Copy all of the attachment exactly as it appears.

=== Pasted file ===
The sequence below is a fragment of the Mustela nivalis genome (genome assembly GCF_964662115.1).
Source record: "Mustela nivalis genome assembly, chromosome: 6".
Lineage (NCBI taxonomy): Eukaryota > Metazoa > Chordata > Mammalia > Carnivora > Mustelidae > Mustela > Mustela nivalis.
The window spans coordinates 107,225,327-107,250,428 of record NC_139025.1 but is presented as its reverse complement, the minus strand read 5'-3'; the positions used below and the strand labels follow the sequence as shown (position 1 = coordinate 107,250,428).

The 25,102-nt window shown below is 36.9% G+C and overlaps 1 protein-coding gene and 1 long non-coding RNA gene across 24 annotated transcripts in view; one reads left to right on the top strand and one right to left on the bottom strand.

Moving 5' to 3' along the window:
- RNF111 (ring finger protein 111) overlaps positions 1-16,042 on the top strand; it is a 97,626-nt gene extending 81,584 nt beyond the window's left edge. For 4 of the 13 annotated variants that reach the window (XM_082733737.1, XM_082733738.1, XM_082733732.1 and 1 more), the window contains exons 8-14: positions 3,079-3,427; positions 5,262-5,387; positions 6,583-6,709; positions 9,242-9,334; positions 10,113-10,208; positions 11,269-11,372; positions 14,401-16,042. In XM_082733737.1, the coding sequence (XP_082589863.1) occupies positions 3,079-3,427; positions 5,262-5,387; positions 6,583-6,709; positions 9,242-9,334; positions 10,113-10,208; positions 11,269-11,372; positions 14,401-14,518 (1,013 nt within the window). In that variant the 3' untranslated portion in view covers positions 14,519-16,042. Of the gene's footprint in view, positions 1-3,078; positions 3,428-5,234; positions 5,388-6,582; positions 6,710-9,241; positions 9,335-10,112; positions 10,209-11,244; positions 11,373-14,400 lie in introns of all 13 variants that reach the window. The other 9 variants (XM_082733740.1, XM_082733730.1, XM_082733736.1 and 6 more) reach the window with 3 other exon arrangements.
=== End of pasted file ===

The sequence below is a fragment of the Mustela nivalis genome (genome assembly GCF_964662115.1).
Source record: "Mustela nivalis genome assembly, chromosome: 6".
Lineage (NCBI taxonomy): Eukaryota > Metazoa > Chordata > Mammalia > Carnivora > Mustelidae > Mustela > Mustela nivalis.
The window spans coordinates 107,225,327-107,250,428 of record NC_139025.1 but is presented as its reverse complement, the minus strand read 5'-3'; the positions used below and the strand labels follow the sequence as shown (position 1 = coordinate 107,250,428).

The 25,102-nt window shown below is 36.9% G+C and overlaps 1 protein-coding gene and 1 long non-coding RNA gene across 24 annotated transcripts in view; one reads left to right on the top strand and one right to left on the bottom strand.

Moving 5' to 3' along the window:
- RNF111 (ring finger protein 111) overlaps positions 1-16,042 on the top strand; it is a 97,626-nt gene extending 81,584 nt beyond the window's left edge. For 4 of the 13 annotated variants that reach the window (XM_082733737.1, XM_082733738.1, XM_082733732.1 and 1 more), the window contains exons 8-14: positions 3,079-3,427; positions 5,262-5,387; positions 6,583-6,709; positions 9,242-9,334; positions 10,113-10,208; positions 11,269-11,372; positions 14,401-16,042. In XM_082733737.1, the coding sequence (XP_082589863.1) occupies positions 3,079-3,427; positions 5,262-5,387; positions 6,583-6,709; positions 9,242-9,334; positions 10,113-10,208; positions 11,269-11,372; positions 14,401-14,518 (1,013 nt within the window). In that variant the 3' untranslated portion in view covers positions 14,519-16,042. Of the gene's footprint in view, positions 1-3,078; positions 3,428-5,234; positions 5,388-6,582; positions 6,710-9,241; positions 9,335-10,112; positions 10,209-11,244; positions 11,373-14,400 lie in introns of all 13 variants that reach the window. The other 9 variants (XM_082733740.1, XM_082733730.1, XM_082733736.1 and 6 more) reach the window with 3 other exon arrangements.